7. Create opportunities that allow your Introverts to use their right hand.
Because they keep what they’re best at for their internal world, and rarely feel compelled to volunteer their opinions and skills before ready, then do your best to create opportunities that allow them to use their dominant preference. This might include giving them time to go away and think about their response to a question or task instead of demanding one on the spot.
Extrovert Leadership Challenge
If you are an Extrovert, we encourage you to choose two of the leadership insights listed above as your most pressing learning opportunities. Write them down. Think about them. And make a plan for how you can begin to apply them to the reality of your life and leadership challenges.
If you are an Introvert by preference, hopefully you’re getting an insight into the complex world of those who struggle with tendencies opposite your own.
Leadership Insights: Introverts
- Over communicate with your team! It may be real and loud inside your head but that doesn’t mean others have truly heard it.
- Learn to share your ideas out loud even if they are not perfect.
- Learn to project your enthusiasm and energy into the external world. Body language and tone of voice communicate more than words.
- To really hear what an Extrovert thinks you will have to let them speak for longer than you would wish!
- Don’t judge an Extrovert for thinking out loud; help them learn discretion and discipline.
- Take time each day to recharge your battery, it will actually increase your productivity.
- Giving yourself constantly to others will eventually diminish your capacity to help them.
Introverts need time to recharge. If you just keep giving to people, you eventually run out of energy for them.
Introvert Leadership Challenge
If you are an Introvert, I encourage you to choose two of the leadership insights listed above as your most pressing learning opportunities. Write them down. Think about them. And make a plan for how you can begin to apply them to the reality of your life and leadership challenges.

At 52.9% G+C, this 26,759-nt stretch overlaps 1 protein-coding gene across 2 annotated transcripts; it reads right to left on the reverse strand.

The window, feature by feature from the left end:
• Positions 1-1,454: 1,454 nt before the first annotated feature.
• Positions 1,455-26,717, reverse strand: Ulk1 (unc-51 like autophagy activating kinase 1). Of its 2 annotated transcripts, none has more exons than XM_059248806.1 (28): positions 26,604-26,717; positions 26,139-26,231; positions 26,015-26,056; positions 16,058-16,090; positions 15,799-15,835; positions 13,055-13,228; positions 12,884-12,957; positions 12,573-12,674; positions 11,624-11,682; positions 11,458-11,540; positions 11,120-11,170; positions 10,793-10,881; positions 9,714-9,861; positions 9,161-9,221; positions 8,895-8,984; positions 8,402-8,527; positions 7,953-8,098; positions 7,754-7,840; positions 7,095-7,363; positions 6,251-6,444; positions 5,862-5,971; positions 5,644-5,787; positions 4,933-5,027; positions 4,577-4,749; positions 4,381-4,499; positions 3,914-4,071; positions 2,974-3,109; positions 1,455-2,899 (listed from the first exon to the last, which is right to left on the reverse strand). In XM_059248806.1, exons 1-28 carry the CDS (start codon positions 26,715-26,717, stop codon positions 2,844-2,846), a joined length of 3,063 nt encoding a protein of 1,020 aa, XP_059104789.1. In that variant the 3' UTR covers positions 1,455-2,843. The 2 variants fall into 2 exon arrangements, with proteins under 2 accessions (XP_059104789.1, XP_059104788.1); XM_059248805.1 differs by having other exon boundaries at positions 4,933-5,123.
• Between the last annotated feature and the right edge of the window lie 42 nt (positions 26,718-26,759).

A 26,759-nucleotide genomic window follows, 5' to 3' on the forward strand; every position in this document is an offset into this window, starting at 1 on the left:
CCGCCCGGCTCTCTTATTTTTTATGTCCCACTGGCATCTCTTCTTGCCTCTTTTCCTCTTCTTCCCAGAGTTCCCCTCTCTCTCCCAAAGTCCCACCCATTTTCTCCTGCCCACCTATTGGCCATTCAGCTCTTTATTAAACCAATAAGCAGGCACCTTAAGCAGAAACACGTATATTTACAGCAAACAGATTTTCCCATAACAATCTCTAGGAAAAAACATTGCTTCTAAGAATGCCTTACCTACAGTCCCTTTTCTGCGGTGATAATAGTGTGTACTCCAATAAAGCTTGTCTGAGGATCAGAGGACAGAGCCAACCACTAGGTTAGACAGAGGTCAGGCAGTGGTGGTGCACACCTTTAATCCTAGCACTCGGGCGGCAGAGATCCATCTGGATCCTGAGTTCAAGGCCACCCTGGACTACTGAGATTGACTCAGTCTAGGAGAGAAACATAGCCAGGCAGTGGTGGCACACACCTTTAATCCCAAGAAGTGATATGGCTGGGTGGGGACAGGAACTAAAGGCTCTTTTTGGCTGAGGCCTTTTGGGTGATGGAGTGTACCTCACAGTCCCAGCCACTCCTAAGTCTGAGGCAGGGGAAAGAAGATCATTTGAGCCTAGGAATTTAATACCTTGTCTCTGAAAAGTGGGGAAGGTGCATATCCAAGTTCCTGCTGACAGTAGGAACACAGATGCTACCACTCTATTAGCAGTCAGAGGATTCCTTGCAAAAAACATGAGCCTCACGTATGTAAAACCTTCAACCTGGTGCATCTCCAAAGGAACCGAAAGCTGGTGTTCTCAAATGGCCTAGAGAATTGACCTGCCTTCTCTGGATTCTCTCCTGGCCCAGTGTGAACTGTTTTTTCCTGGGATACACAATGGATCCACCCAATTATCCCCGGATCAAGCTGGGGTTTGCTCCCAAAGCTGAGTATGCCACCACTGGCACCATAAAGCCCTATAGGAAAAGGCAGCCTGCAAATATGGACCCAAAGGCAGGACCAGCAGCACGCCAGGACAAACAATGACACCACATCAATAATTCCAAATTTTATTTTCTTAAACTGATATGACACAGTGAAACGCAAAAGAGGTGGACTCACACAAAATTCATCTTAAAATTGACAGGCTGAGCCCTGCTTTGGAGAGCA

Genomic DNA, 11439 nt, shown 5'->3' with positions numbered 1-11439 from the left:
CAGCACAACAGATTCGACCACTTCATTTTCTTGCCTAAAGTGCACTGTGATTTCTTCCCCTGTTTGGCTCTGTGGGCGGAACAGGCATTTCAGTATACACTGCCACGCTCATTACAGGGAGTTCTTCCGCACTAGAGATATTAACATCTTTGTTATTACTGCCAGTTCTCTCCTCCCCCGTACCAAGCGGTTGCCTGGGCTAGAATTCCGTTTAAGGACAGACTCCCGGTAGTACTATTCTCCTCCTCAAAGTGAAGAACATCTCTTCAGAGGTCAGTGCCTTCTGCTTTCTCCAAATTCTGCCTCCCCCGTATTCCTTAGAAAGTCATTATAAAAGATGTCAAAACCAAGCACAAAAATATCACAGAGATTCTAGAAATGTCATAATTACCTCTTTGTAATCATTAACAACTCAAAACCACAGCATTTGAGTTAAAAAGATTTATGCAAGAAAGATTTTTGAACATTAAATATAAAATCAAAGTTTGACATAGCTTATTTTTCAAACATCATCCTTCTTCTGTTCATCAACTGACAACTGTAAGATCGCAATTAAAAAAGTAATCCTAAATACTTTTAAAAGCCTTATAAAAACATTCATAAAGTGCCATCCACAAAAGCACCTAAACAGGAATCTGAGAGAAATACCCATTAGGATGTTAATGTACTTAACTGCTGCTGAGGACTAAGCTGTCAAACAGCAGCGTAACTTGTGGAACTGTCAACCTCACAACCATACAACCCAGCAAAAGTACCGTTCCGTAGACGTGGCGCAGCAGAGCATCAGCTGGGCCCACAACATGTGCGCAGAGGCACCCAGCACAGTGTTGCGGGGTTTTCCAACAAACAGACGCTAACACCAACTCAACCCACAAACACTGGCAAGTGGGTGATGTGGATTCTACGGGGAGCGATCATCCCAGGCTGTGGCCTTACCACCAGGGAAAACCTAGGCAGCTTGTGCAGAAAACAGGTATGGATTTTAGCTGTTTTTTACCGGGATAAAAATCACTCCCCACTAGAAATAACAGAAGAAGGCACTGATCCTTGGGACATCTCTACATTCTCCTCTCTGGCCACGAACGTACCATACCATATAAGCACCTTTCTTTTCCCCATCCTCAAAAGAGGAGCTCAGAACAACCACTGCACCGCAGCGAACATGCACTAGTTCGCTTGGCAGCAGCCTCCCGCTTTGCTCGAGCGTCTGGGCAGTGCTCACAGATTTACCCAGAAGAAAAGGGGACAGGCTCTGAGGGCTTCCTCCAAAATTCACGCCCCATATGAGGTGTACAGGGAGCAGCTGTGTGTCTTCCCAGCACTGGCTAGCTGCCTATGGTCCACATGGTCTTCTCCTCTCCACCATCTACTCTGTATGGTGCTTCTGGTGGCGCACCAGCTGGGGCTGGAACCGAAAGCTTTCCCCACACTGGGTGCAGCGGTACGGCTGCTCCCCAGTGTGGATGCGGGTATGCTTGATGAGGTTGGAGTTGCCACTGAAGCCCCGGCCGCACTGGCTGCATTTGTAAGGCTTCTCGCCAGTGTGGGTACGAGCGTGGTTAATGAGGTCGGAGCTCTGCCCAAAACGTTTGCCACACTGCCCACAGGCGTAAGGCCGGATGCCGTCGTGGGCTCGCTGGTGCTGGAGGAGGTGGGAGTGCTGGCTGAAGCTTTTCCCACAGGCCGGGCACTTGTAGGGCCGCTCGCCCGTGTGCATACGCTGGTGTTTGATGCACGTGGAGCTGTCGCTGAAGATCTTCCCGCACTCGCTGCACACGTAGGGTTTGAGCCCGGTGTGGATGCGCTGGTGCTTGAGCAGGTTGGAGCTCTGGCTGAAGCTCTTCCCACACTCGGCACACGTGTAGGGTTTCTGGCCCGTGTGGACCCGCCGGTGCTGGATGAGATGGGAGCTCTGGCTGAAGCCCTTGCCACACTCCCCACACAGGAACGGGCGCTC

If you are an Extrovert by preference, hopefully you’re getting an insight into the complex world of those who struggle with tendencies opposite your own.
Wrapping up Introvert vs. Extrovert
And that’s a wrap for Part I of our Leadership & the Power of Self-Awareness series. We hope you’ve enjoyed learning about the inner workings of Introverts and Extroverts and are better equipped to understand both yourself and others on a deeper level.
We would love for you to continue your leadership journey with us as we dive into our next segment on how different types understand and process information. Part II of this series will cover Sensing vs. Intuition – delving into the strengths, weaknesses, and key markers of each tendency as well as how to figure out which one might be your natural preference. And as always, we’ll give you some key leadership takeaways to help you apply what you’ve learned to your everyday life and leadership challenges.
This was originally posted by GiANT Worldwide and I wanted to share it here as well. If you’re interested in learning more about how your personality affects your leadership, I’m happy to schedule a meeting to discuss. Just click the contact button and let me know!